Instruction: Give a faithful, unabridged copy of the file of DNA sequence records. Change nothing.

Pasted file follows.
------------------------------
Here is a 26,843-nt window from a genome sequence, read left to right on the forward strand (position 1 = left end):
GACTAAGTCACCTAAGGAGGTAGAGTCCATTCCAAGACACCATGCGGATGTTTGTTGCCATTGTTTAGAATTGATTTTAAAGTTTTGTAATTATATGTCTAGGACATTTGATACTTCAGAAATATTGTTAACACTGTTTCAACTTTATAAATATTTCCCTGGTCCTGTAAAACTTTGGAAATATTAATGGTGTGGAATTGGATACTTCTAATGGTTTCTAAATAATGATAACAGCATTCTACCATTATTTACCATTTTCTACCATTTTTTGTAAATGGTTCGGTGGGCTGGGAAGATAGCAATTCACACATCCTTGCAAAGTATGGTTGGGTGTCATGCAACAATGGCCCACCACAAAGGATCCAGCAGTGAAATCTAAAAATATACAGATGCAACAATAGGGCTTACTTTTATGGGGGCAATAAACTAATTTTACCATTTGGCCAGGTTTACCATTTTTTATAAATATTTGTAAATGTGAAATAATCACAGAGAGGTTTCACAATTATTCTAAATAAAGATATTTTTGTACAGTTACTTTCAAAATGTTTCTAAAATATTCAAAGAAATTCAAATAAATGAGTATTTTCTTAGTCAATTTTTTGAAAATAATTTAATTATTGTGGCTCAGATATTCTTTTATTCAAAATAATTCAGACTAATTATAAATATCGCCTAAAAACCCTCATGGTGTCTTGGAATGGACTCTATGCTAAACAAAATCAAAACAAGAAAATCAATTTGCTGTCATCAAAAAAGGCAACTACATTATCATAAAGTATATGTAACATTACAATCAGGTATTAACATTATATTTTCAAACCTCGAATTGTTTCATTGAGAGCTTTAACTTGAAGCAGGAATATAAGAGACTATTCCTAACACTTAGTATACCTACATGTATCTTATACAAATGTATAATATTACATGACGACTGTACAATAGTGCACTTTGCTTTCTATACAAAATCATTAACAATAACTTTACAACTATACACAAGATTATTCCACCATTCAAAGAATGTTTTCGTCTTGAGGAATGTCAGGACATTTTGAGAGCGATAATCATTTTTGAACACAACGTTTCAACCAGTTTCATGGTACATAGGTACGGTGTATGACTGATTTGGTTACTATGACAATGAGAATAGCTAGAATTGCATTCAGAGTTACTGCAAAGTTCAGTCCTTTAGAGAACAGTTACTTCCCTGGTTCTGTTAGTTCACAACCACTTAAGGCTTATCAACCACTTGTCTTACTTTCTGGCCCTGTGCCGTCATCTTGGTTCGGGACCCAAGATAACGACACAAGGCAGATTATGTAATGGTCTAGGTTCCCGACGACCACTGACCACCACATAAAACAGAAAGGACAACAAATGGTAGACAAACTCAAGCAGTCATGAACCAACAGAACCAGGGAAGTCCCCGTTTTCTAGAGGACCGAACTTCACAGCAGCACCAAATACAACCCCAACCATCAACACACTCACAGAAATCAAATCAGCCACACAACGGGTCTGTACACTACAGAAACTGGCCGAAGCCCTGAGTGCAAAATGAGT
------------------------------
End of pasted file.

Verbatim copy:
Here is a 26,843-nt window from a genome sequence, read left to right on the forward strand (position 1 = left end):
GACTAAGTCACCTAAGGAGGTAGAGTCCATTCCAAGACACCATGCGGATGTTTGTTGCCATTGTTTAGAATTGATTTTAAAGTTTTGTAATTATATGTCTAGGACATTTGATACTTCAGAAATATTGTTAACACTGTTTCAACTTTATAAATATTTCCCTGGTCCTGTAAAACTTTGGAAATATTAATGGTGTGGAATTGGATACTTCTAATGGTTTCTAAATAATGATAACAGCATTCTACCATTATTTACCATTTTCTACCATTTTTTGTAAATGGTTCGGTGGGCTGGGAAGATAGCAATTCACACATCCTTGCAAAGTATGGTTGGGTGTCATGCAACAATGGCCCACCACAAAGGATCCAGCAGTGAAATCTAAAAATATACAGATGCAACAATAGGGCTTACTTTTATGGGGGCAATAAACTAATTTTACCATTTGGCCAGGTTTACCATTTTTTATAAATATTTGTAAATGTGAAATAATCACAGAGAGGTTTCACAATTATTCTAAATAAAGATATTTTTGTACAGTTACTTTCAAAATGTTTCTAAAATATTCAAAGAAATTCAAATAAATGAGTATTTTCTTAGTCAATTTTTTGAAAATAATTTAATTATTGTGGCTCAGATATTCTTTTATTCAAAATAATTCAGACTAATTATAAATATCGCCTAAAAACCCTCATGGTGTCTTGGAATGGACTCTATGCTAAACAAAATCAAAACAAGAAAATCAATTTGCTGTCATCAAAAAAGGCAACTACATTATCATAAAGTATATGTAACATTACAATCAGGTATTAACATTATATTTTCAAACCTCGAATTGTTTCATTGAGAGCTTTAACTTGAAGCAGGAATATAAGAGACTATTCCTAACACTTAGTATACCTACATGTATCTTATACAAATGTATAATATTACATGACGACTGTACAATAGTGCACTTTGCTTTCTATACAAAATCATTAACAATAACTTTACAACTATACACAAGATTATTCCACCATTCAAAGAATGTTTTCGTCTTGAGGAATGTCAGGACATTTTGAGAGCGATAATCATTTTTGAACACAACGTTTCAACCAGTTTCATGGTACATAGGTACGGTGTATGACTGATTTGGTTACTATGACAATGAGAATAGCTAGAATTGCATTCAGAGTTACTGCAAAGTTCAGTCCTTTAGAGAACAGTTACTTCCCTGGTTCTGTTAGTTCACAACCACTTAAGGCTTATCAACCACTTGTCTTACTTTCTGGCCCTGTGCCGTCATCTTGGTTCGGGACCCAAGATAACGACACAAGGCAGATTATGTAATGGTCTAGGTTCCCGACGACCACTGACCACCACATAAAACAGAAAGGACAACAAATGGTAGACAAACTCAAGCAGTCATGAACCAACAGAACCAGGGAAGTCCCCGTTTTCTAGAGGACCGAACTTCACAGCAGCACCAAATACAACCCCAACCATCAACACACTCACAGAAATCAAATCAGCCACACAACGGGTCTGTACACTACAGAAACTGGCCGAAGCCCTGAGTGCAAAATGAGT